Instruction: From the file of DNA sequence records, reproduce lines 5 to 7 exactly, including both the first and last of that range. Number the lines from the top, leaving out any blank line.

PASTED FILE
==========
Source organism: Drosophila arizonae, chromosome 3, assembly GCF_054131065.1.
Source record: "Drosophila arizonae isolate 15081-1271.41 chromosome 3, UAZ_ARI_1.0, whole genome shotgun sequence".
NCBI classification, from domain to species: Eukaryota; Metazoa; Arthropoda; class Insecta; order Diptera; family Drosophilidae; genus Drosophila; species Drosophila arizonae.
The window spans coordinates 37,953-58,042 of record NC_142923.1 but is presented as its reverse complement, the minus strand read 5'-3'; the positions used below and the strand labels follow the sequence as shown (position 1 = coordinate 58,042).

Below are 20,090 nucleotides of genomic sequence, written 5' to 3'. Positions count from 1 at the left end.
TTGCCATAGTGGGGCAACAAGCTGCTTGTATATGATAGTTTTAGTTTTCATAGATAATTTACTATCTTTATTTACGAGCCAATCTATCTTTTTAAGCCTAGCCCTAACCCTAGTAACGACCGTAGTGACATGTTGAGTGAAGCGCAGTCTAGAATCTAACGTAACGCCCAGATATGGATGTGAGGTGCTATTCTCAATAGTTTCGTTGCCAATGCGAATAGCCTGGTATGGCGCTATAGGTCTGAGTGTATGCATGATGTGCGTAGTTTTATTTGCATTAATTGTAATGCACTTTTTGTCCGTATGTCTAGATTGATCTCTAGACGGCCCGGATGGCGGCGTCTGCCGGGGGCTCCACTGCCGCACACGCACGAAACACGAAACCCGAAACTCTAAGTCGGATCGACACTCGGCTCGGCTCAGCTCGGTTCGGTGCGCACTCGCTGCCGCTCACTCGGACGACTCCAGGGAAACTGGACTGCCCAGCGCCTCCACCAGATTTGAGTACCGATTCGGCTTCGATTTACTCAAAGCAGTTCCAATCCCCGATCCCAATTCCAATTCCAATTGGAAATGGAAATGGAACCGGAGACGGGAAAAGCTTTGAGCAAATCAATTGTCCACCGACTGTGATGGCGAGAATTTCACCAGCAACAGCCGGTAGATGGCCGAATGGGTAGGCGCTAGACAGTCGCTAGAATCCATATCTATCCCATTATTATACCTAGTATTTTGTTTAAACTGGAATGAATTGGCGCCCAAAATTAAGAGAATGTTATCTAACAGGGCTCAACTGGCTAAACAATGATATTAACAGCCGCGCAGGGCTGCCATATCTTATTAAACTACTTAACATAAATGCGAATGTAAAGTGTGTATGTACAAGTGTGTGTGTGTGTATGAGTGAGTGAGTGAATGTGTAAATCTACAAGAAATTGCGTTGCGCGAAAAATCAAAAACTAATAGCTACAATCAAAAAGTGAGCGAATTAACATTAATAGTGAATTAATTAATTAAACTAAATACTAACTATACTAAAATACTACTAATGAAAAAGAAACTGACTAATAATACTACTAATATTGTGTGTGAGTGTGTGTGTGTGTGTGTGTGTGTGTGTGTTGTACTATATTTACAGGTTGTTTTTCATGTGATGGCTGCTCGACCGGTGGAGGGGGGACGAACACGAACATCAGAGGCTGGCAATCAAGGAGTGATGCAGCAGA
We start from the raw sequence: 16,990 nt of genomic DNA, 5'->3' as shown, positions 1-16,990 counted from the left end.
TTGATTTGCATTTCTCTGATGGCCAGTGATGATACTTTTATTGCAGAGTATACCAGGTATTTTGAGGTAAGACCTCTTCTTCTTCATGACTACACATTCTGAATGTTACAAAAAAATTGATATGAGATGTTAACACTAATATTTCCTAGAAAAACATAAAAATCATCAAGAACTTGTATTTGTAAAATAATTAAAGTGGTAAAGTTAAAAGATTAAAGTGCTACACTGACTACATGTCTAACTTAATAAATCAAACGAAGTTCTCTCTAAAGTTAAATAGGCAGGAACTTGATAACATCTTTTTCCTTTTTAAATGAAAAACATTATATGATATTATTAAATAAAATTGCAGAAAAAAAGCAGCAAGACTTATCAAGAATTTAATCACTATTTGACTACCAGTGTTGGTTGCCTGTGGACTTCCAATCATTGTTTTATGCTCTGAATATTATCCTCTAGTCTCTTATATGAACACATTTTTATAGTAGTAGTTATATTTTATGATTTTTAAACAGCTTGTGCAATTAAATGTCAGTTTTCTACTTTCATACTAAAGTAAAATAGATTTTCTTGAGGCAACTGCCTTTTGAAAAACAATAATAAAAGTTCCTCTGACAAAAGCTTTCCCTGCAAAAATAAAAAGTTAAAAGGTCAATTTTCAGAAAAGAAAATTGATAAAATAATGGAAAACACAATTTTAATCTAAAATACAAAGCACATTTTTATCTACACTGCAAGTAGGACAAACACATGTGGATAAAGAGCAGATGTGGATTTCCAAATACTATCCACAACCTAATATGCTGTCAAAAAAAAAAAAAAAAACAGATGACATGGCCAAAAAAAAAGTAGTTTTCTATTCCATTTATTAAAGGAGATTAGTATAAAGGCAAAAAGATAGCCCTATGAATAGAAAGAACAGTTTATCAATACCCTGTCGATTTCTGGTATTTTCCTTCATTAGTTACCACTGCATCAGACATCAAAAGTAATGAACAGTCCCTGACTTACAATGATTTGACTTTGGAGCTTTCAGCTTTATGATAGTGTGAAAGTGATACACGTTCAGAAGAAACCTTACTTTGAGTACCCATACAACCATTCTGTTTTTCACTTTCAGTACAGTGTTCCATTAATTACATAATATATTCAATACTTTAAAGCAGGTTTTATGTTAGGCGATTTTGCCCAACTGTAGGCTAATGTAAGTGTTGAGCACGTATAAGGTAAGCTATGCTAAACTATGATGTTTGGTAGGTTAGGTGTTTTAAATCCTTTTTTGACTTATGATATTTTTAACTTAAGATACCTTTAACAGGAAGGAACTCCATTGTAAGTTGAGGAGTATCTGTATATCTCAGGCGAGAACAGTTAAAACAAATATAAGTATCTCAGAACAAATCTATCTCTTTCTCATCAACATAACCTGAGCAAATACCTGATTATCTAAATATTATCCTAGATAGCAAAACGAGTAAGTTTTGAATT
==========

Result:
Below are 20,090 nucleotides of genomic sequence, written 5' to 3'. Positions count from 1 at the left end.
TTGCCATAGTGGGGCAACAAGCTGCTTGTATATGATAGTTTTAGTTTTCATAGATAATTTACTATCTTTATTTACGAGCCAATCTATCTTTTTAAGCCTAGCCCTAACCCTAGTAACGACCGTAGTGACATGTTGAGTGAAGCGCAGTCTAGAATCTAACGTAACGCCCAGATATGGATGTGAGGTGCTATTCTCAATAGTTTCGTTGCCAATGCGAATAGCCTGGTATGGCGCTATAGGTCTGAGTGTATGCATGATGTGCGTAGTTTTATTTGCATTAATTGTAATGCACTTTTTGTCCGTATGTCTAGATTGATCTCTAGACGGCCCGGATGGCGGCGTCTGCCGGGGGCTCCACTGCCGCACACGCACGAAACACGAAACCCGAAACTCTAAGTCGGATCGACACTCGGCTCGGCTCAGCTCGGTTCGGTGCGCACTCGCTGCCGCTCACTCGGACGACTCCAGGGAAACTGGACTGCCCAGCGCCTCCACCAGATTTGAGTACCGATTCGGCTTCGATTTACTCAAAGCAGTTCCAATCCCCGATCCCAATTCCAATTCCAATTGGAAATGGAAATGGAACCGGAGACGGGAAAAGCTTTGAGCAAATCAATTGTCCACCGACTGTGATGGCGAGAATTTCACCAGCAACAGCCGGTAGATGGCCGAATGGGTAGGCGCTAGACAGTCGCTAGAATCCATATCTATCCCATTATTATACCTAGTATTTTGTTTAAACTGGAATGAATTGGCGCCCAAAATTAAGAGAATGTTATCTAACAGGGCTCAACTGGCTAAACAATGATATTAACAGCCGCGCAGGGCTGCCATATCTTATTAAACTACTTAACATAAATGCGAATGTAAAGTGTGTATGTACAAGTGTGTGTGTGTGTATGAGTGAGTGAGTGAATGTGTAAATCTACAAGAAATTGCGTTGCGCGAAAAATCAAAAACTAATAGCTACAATCAAAAAGTGAGCGAATTAACATTAATAGTGAATTAATTAATTAAACTAAATACTAACTATACTAAAATACTACTAATGAAAAAGAAACTGACTAATAATACTACTAATATTGTGTGTGAGTGTGTGTGTGTGTGTGTGTGTGTGTGTGTTGTACTATATTTACAGGTTGTTTTTCATGTGATGGCTGCTCGACCGGTGGAGGGGGGACGAACACGAACATCAGAGGCTGGCAATCAAGGAGTGATGCAGCAGA
We start from the raw sequence: 16,990 nt of genomic DNA, 5'->3' as shown, positions 1-16,990 counted from the left end.